• You only THINK that you are watching live TV. Since there is such a time difference from the US and London chances are that those Olympic moments you are enjoying are really tape delayed. If you want live then you’d better go to the internet feeds…

    • The ones that get me are where we have Obama speaking, and he ends with “I’m Barack Obama, and I approve this message.” To that I can only reply, “I sure as heck hope so!”

  10. Joseph (the original) says:

    usually i am not all that keyed up about Presidential elections. and the partisan politics/posturing+associated rhetoric worse than the dreaded fingernails-scraping-blackboard sound…

    so, in order to interject some levity into these dreary goings-on i actually plot my voting choices to cancel out how my ex-wife votes…

    fortunately for me her political perspectives a carbon-copy of those her boss/husband has. and since i was paying attention the last 10 years of my convoluted marriage, i can pinpoint exactly how she will vote..

    some things in life are not only patriotic while carrying out my civic priviledge, they can be downright enjoyable as i sit down at the kitchen table & color in the bubbles of my mail-in ballot.

    hallelujah! what a wonderful country i live in! 8)

  11. haha So true! It is incredible how similar both candidates are, and all they are really saying is what the people want to hear, this is truly a generation of political puppets!

  12. Don’t bother me with the presidential campaign today. I’m too busy redeeming the culture clotting my arteries with “Chikin”.

    • My friend wrote:
      “I am tired of this Chik-Fil-A controversy. And when I am tired, I get the munchies. When I get the munchies, I need waffle fries…”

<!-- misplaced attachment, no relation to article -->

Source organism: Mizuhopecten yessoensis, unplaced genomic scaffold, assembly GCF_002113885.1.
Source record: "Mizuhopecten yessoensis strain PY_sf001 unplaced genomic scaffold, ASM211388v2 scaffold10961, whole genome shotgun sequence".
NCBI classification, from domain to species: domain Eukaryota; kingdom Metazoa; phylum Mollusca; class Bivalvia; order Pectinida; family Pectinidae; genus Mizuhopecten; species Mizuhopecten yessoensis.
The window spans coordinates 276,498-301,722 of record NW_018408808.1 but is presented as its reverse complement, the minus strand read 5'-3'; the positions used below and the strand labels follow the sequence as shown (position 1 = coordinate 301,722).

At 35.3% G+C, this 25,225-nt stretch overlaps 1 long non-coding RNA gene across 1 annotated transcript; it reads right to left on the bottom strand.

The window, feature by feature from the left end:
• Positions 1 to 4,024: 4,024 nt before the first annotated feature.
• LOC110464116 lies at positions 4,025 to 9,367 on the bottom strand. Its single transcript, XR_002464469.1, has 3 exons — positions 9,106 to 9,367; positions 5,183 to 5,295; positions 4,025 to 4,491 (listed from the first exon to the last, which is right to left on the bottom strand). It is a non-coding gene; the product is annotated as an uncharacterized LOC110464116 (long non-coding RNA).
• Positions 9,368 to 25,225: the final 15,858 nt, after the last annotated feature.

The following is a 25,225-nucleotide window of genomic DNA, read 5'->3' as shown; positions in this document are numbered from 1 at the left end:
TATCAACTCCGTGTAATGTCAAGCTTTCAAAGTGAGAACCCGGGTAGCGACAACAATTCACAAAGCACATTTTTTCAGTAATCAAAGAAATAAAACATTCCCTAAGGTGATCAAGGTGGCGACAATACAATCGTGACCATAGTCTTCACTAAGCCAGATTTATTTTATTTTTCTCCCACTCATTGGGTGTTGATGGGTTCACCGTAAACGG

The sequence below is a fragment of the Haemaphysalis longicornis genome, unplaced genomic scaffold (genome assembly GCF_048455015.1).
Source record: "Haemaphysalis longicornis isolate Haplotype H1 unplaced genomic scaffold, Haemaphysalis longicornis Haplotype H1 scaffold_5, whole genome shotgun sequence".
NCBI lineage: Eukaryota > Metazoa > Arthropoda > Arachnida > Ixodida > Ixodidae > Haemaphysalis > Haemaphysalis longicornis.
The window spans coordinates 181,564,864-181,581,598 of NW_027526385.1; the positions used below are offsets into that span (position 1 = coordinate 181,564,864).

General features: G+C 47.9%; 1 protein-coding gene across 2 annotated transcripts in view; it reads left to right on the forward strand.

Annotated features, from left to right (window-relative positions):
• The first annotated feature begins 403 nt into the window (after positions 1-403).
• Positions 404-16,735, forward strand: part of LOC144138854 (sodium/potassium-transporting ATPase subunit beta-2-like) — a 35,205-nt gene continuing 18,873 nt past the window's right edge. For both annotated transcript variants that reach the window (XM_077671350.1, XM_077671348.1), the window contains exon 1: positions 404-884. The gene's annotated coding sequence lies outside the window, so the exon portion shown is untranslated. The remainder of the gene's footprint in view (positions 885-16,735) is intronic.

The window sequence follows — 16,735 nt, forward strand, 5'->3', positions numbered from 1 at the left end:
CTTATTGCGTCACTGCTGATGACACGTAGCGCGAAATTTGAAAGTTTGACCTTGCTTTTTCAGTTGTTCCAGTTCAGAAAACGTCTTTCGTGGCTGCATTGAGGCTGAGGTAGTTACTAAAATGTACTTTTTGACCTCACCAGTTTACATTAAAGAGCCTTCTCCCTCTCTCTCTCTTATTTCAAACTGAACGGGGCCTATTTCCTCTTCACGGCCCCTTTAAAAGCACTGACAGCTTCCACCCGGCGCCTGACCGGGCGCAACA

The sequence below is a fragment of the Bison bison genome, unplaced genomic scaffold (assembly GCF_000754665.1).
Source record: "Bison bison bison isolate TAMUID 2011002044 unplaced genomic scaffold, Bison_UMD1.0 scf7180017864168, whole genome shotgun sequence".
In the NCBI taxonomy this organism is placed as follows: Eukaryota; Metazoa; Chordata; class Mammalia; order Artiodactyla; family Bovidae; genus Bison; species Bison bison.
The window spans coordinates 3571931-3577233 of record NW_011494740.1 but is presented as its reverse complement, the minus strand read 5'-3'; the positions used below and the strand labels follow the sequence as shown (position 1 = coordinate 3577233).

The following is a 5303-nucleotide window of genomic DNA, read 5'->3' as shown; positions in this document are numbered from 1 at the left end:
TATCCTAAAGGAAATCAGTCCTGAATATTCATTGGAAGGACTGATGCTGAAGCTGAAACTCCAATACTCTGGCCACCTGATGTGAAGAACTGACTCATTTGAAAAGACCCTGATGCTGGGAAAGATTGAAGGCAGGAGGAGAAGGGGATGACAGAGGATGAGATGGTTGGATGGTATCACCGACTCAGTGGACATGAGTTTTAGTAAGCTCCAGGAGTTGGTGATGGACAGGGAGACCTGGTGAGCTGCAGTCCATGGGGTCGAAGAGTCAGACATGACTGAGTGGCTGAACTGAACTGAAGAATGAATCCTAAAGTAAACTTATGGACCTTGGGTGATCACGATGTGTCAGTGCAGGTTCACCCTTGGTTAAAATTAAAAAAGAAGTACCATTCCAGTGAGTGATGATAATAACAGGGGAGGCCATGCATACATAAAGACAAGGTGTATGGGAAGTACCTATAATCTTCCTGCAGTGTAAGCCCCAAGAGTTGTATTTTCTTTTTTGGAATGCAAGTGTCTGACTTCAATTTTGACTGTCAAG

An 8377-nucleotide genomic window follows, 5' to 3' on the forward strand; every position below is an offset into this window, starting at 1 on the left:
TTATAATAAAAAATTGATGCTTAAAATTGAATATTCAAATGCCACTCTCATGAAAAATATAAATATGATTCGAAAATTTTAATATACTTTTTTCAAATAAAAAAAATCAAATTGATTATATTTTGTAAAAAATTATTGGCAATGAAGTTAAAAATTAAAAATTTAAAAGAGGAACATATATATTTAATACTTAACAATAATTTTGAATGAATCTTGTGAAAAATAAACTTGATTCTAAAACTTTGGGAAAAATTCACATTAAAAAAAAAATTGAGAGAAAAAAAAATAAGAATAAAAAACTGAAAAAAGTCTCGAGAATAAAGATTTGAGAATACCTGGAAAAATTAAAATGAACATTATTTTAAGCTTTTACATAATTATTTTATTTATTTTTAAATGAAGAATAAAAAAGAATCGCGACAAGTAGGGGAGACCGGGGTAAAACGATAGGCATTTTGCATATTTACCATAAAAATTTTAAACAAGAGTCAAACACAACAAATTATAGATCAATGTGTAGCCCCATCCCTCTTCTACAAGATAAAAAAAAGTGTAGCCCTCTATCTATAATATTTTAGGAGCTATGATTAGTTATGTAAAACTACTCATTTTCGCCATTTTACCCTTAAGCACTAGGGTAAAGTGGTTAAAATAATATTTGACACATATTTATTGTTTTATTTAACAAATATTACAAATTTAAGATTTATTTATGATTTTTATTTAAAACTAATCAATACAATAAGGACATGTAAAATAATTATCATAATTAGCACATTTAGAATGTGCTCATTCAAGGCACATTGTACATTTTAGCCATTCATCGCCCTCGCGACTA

Mmmmm, chick fil a waffle fries. Now I know what I want for dinner.

    • eat more

  13. Headless Unicorn Guy says:

    No enactment strategy: “To avert catastrophe, the next president will have to rally bipartisan majorities around a budget deal and many other things. That will require personal and relationship skills neither has demonstrated.”

    The only “enactment strategy” I see for “bipartisan majorities” is Purity of Ideology, Purity of Ideology, and Purity of Ideology.

  14. If anything, this Presidential election will provide a reading on the state of Evangelicalism.

    I was brought up in an Evangelical church, and ever since I was in grade school I’ve been taught that Mormonism is a cult. It seems that this has been a consistent Evangelical position for decades.

    Do Evangelicals still consider Mormonism a cult?

    If so, how can one justify supporting for President a person who is a member of a cult?

    Wouldn’t the election of a Mormon President validate the Mormon faith, particularly if his election is supported by a majority of Evangelical Christians?

    These are some questions I have been pondering.

    • cermak_rd says:

      I don’t know, cult is usually just a word for a religion of which the describer doesn’t approve. And I find it funny to see folks from denominations that wouldn’t know the Nicean from the Athanasian Creed trying to put their finger on what is so outre about the LDS faith.

      As for validation, after more than a century, I’d say the LDS is already there, even without a President. Recent polls have shown that a majority of Christians believe that people of other faiths (and they even clarified that other faith meant Buddhist or Hindu, not Methodist or Lutheran) can get to heaven if they lead a good life. While the big guns in Evangelicalism have been trying to divide doctrine rightly, the members have been coming to their own conclusions.